Math 308 2003 Term Project

Relationship Between Area and Derivatives

By Allan Liao

#20444030

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Table of Contents

Introduction

Abstract

Proof 1

Proof 2

Conclusion

References

**Introduction
**In this presentation I will explain the relationships between
the derivatives and areas. More specifically, how we can use derivatives
to describe a tangent line on a graph function. And also how the derivative of
the area below a function, is the function itself.

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**Abstract
**If we take a point

For any function **f** the area below the height **
f(x)** and above the line **x = 0**, will form a function **F **and **
F' =** **f** will be the derivative of this integral function

**Proof 1**

Let **f** be a function
**f(x) = x^2** and **P(x, f(x))** be a point on this function

If we draw
a line** L **through point **P(x,f(x)) **tangent to this function, and we
can say that the slope of **L **is the limit
**(lim h -> 0) [f(x
+ h) – f(x)]/ h **where is a small non zero number

For example, lets define** P **as
the point **(1, 1)** lets take a non zero **h **and define a point **Q****(1+h,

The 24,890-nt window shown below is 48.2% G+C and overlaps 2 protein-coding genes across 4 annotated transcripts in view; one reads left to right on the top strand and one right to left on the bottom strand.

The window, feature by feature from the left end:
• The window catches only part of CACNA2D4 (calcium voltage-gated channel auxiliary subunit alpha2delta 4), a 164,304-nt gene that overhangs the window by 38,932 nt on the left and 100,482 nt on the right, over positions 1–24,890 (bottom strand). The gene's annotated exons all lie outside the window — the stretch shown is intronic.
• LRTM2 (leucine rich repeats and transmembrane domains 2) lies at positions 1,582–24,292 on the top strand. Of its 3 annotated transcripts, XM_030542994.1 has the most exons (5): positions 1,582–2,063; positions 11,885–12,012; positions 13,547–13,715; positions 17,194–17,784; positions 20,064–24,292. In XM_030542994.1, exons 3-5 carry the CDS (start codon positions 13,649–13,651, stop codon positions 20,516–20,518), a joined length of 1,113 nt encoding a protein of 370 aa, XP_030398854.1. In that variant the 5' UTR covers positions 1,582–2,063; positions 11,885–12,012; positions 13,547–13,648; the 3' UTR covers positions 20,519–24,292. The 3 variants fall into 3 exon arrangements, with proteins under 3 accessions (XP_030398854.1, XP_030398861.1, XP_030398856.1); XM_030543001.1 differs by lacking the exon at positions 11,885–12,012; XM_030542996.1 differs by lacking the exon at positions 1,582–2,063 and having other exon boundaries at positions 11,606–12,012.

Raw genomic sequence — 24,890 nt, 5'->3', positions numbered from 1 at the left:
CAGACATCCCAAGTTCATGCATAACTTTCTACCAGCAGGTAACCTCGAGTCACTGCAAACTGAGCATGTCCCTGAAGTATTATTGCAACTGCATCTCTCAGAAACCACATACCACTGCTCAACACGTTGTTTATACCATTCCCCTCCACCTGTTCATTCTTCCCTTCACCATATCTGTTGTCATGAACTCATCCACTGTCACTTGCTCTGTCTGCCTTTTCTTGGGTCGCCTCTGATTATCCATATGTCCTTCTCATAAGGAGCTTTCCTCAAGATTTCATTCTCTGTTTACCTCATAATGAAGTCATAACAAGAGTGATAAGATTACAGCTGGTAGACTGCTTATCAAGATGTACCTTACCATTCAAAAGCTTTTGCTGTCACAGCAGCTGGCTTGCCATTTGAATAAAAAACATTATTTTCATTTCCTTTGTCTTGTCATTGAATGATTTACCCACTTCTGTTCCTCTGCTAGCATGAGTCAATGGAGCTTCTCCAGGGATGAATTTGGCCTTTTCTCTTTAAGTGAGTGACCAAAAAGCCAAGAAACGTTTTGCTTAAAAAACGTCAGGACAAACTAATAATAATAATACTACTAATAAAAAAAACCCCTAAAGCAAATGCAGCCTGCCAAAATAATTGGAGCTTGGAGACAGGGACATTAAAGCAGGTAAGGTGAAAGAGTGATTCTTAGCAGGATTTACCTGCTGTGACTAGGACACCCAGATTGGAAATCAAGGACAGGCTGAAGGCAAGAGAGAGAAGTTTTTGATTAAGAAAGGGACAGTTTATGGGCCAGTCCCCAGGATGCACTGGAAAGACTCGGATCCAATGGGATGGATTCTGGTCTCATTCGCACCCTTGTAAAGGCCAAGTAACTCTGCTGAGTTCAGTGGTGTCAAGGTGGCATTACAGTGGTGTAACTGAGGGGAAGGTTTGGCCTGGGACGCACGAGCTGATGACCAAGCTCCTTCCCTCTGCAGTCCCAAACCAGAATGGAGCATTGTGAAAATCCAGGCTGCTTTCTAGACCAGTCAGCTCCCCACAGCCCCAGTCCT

f(1+h))
**

Now lets consider the fact that we
can join these two points in a line **PQ, **as you can see the line
connecting **PQ **is not yet tangent with **P(1,1)** but it is getting
there!

Lets now decrease the non zero number **h **and decrease it until it is
infinitesimally small **(lim h -> 0)
**

As **h **becomes
smaller, the point **Q** will slowly approach **P**, and the tangent line
will become more apparent, the line **L **is the true tangent line at
**P(1,1)** and line to the right of it, is the approximated line **PQ **
(mathematical explanations in the conclusion)

Consider a function **f(x) = x^2 **where **x**
is **0<=x<=1
**

Using **n**
rectangles, we can approximate the area under this graph. so in this case, the
base width of the rectangles will be **1/n **and the end points of these
rectangles will be ** **defined by ** i/n.** So the
height of a rectangle would equate to

**Here are various approximations with varying sizes of "n"
**

Thus by looking at these rectangular approximations, we can determine
the area under the graph.** (mathematical explanations in conclusion)**

The area under the graph is determined by the sum of these **n** rectangles.
Rectangles which have the area of ** f(X i) Dx
**where

The most interesting fact between the area and derivative is this. If we use a
standard method of graphing **F **(using x as the x coordinate and F(x) as
the y coordinate) we can see that in most cases, **F **also spans a
function. And if we take the derivative of that function, the resulting
slope of a tangent line is the same as **F' = f.**

http://archives.math.utk.edu/visual.calculus/2/tangents.8/

http://www.ima.umn.edu/~arnold/graphics-j.html

http://ugrad.math.ubc.ca/coursedoc/math101/notes/integration/area.html